Enzyme to reduce bitterness in cheese.
One of the major expenses in cheesemaking is the cost of storing cheeses as they age and develop their distinctive flavors. Cheddar takes six months to a year to mature, while Parmesan takes a full year. During that time, off-flavors and bitterness, the most common cheddar defects, may develop. Wisconsin investigators have identified an enzyme that plays a critical role in reducing bitterness in cheese.
In addition to a starter culture, cheesemakers sometimes use a culture of Lactobacillus helveticus to reduce bitterness and enhance their product's flavor. However, if the genes that produced this critical enzyme were part of the bacteria in the starter culture, cheesemakers would lessen their costs by not having to use additional cultures.
Wisconsin scientists wanted to determine which enzymes in Lactobacillus are responsible for avoiding the development of bitter flavor. The researchers spent 12 years identifying and characterizing 11 bacterial enzymes that might have a role in reducing bitterness. They constructed numerous knockout bacteria, which are identical to the original Lactobacillus strain, except that they lack the gene needed to produce a particular enzyme. The researchers compared the strains in cheese trials to find out whether the enzyme that had been knocked out had affected bitterness.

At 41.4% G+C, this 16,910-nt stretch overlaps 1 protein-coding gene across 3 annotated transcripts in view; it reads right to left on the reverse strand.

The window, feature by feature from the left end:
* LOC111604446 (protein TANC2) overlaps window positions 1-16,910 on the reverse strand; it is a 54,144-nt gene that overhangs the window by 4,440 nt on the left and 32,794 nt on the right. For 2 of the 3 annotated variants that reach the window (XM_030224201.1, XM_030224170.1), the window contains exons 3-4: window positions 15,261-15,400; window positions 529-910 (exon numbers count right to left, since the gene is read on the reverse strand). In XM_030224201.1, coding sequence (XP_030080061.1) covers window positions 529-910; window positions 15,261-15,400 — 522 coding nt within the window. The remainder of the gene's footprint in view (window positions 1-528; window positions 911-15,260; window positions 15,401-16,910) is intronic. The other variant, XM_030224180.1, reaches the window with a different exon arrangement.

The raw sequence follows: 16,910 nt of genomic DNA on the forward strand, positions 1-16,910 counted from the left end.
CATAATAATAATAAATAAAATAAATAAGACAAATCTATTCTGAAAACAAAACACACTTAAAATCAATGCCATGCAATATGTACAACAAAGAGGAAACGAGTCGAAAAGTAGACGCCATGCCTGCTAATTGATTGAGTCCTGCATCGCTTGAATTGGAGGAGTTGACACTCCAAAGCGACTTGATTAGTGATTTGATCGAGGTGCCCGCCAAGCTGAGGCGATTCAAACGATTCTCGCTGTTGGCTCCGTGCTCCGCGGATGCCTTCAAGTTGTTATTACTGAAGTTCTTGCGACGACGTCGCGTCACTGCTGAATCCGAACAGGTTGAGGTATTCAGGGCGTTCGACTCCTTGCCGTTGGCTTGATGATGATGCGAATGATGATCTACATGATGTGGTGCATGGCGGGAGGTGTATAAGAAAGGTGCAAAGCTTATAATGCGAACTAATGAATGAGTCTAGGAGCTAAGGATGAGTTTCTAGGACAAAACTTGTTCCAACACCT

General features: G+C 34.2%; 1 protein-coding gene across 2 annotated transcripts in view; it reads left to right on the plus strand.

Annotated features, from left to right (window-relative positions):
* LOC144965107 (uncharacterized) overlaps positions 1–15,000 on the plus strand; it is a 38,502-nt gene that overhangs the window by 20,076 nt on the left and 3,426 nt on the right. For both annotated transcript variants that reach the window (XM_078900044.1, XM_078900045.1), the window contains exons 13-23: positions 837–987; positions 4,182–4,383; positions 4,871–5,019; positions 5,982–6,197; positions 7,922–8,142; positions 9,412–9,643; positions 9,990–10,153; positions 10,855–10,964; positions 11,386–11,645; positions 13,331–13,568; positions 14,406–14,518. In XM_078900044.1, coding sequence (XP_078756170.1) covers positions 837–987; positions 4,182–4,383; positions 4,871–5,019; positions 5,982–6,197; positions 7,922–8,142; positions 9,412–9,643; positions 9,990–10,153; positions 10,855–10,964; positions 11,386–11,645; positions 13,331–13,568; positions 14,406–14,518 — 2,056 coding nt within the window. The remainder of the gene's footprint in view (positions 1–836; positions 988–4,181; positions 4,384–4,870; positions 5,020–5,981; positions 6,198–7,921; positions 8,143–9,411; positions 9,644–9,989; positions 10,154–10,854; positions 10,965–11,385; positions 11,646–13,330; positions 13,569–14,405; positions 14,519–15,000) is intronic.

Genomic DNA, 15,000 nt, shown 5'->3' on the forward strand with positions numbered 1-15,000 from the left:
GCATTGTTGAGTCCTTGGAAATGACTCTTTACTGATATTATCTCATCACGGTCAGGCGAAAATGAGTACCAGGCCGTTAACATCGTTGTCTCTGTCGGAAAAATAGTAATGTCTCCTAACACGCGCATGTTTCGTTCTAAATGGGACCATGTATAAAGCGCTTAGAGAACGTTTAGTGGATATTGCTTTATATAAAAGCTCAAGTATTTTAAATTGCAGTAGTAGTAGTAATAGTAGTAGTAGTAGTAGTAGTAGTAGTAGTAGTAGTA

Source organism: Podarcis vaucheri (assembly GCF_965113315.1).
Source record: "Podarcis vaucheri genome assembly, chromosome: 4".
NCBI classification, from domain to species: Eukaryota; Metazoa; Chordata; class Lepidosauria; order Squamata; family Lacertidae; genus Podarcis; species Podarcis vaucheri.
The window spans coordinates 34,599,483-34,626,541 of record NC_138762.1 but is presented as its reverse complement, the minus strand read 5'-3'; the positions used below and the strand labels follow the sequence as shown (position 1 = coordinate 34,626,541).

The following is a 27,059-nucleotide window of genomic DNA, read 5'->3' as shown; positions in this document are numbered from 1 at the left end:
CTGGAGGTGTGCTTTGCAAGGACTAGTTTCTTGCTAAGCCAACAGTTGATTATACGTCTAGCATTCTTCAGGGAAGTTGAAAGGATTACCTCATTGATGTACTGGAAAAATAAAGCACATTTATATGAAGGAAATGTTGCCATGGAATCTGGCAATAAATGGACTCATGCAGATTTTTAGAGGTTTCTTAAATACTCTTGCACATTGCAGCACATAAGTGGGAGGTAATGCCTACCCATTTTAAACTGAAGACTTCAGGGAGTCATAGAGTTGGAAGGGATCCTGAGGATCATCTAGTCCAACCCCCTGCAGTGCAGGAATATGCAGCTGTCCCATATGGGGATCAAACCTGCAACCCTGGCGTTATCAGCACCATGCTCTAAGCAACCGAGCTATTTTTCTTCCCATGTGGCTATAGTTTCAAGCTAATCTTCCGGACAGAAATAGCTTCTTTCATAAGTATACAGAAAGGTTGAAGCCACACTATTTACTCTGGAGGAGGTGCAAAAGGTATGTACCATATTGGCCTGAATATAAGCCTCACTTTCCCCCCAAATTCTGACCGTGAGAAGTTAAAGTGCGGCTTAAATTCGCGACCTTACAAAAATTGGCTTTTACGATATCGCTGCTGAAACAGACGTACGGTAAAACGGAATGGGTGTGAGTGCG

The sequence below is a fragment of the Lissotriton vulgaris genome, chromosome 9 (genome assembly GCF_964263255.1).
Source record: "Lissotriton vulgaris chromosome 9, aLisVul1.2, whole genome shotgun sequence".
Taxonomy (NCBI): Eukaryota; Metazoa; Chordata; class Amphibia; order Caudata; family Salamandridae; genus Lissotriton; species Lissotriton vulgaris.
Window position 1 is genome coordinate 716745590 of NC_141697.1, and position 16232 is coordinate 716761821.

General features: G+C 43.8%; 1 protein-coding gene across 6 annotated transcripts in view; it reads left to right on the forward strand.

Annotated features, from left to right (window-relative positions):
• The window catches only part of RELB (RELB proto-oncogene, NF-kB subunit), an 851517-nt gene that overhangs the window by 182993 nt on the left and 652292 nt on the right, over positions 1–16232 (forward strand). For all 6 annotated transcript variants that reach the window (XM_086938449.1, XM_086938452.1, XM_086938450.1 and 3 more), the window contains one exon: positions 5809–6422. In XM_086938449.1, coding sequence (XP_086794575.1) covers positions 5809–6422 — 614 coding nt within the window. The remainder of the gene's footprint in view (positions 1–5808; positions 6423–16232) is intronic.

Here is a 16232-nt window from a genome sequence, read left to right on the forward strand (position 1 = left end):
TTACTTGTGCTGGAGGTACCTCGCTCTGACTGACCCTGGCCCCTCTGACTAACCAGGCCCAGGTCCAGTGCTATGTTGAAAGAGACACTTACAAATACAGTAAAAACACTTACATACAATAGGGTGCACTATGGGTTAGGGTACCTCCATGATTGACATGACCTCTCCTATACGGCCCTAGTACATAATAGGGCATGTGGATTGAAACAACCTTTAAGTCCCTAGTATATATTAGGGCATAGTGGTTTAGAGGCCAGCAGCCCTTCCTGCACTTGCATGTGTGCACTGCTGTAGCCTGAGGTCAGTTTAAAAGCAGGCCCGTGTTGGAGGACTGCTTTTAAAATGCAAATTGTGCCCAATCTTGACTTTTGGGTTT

The research group was able to sequence almost all of the 2,400 genes in Lactobacillus. This information allowed them to identify, in just six months, an additional 12 genes that might have a role in reducing bitterness. Then the group used the knockout strategy to select the most important gene. Now the team has identified the key enzyme--PepO2--for reducing bitterness. The researchers can add the gene that produces it to bacteria in the starter culture. They are applying for a patent and anticipate the modified starter culture would be commercially available in less than two years. They plan to produce a food-grade vector and work on methods for overexpression of this enzyme in Lactococcus lactis.
The investigators also plan to use other techniques to determine how Lactobacillus produces more complex flavors, such as nuttiness. Using microarray technology, they'll put the bacteria under cheese-processing-like conditions and study which genes make proteins. That will allow them to narrow down the number of genes involved in flavor production at least tenfold.
Further information. Jim Steele, University of Wisconsin-Madison, Department of Food Science, 125 Babcock Hall, Madison, WI 53706; phone: 608-262-5960; fax: 608-262-6872; email: firstname.lastname@example.org.
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|Publication:||Emerging Food R&D Report|
|Date:||Feb 1, 2003|
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